Second, even among companies that engage in good corporate governance, there remains significant room to do better.
What Are the Mechanisms for Corporate Governance’s Impact on Competitive Advantage?
The chapter surveys the literature on internal vs. external impacts of corporate governance, but to see why corporate governance can lead to competitive advantage, we need to better understand the mechanisms that link the two .
Most mechanisms focus on a particular quality of competitive advantage, and others focus on an outcome that is often tied to the exercise of good corporate governance. The three mechanisms of (i) trust, (ii) commitment, and (iii) empowerment of key personnel are arguably most directly tied to the quality of a firm’s corporate governance. The next three mechanisms of (iv) better communication with stakeholders, (v) better planning for the future, and (vi) synthesis of procedures and values more overtly include sustainability and social justice choices.
There has also been work attempting to establish a corporate-governance connection, as suggested by the United Nations in its push for ESG, to competitive advantage through an organization’s choices on social justice and sustainability. The evidence is still developing, but a body of literature has posited that corporate governance helps companies better plan for their futures, which, in turn, leads to better decision-making and greater long-term profits. (See, e.g., Ameer & Othman, 2012.)
Additionally, some authors suggest that a synthesis of good corporate governance procedures with pro-social and environmental values creates competitive advantage because companies that sustain such synthesis may be easier to run internally and externally. (See, e.g., Rowe, 2001.)
Words of Caution
In reviewing the law and management literature, we must recognize the circularity of many of its definitions, such as that good corporate governance includes running a company for the benefit of its many stakeholders (see definitions; but see Bainbridge, 2023). It has certainly been the work of many people and organizations connected with the United Nations to pull E, S, and G together in our thinking on these issues. (Pollman, 2022; see also Larcker, et al., 2021.)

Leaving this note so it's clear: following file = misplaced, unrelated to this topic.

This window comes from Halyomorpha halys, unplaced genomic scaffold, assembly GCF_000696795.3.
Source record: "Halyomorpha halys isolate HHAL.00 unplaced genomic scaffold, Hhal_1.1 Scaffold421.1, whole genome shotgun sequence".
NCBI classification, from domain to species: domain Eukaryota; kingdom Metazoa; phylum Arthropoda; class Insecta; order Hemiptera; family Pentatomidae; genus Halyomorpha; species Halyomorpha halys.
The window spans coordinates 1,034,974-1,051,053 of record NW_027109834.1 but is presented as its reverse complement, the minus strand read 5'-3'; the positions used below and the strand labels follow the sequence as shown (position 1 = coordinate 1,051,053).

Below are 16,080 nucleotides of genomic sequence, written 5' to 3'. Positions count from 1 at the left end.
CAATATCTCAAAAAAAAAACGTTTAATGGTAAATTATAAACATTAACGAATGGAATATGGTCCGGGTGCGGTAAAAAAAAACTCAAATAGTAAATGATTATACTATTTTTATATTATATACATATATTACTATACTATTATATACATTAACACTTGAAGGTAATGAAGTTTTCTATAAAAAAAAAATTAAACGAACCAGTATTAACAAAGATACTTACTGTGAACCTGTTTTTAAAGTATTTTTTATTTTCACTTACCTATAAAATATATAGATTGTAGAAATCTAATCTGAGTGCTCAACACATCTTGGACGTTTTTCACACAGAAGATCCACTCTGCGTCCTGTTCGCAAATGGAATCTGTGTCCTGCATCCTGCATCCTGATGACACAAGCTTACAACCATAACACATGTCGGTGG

It would be an interesting next development to better isolate corporate governance, as the UN also sees it, as a set of anti-corruption procedures. That more narrow evaluation might allow us to focus on the effectiveness of individual corporate governance techniques.
We still do not engage in corporate governance effectively (see, e.g., rarity and implementation issues), and we could learn more about what specific reforms to processes would mean for the direction of organizations. Professor Aguilera and her co-authors, for example, argue that we should be thinking about corporate governance procedures more expansively to include outside monitors. (Aguilera, et al., 2015; cf. also Coffee, 2006.)
Finally, we have the intriguing suggestion from organization theory that, the more competitive stress a company is under, the more it might benefit from formal, as opposed to organic, governance procedures. (See, e.g., Sine, et al., 2006.) We should learn more about why certain procedures work under some conditions, and perhaps not under others.
Given the turbulent economic times, corporations might benefit from increasing their resistance to stress. Understanding more precisely how certain formal procedures help organizations respond more advantageously to market pressures seems like a promising way forward.
This post comes to us from J.S. Nelson, currently visiting at Harvard Law School’s Program on Negotiation. It is based on her recent chapter, “Corporate Governance as a Source of Competitive Advantage,” forthcoming in the book LAW & MANAGEMENT and available here.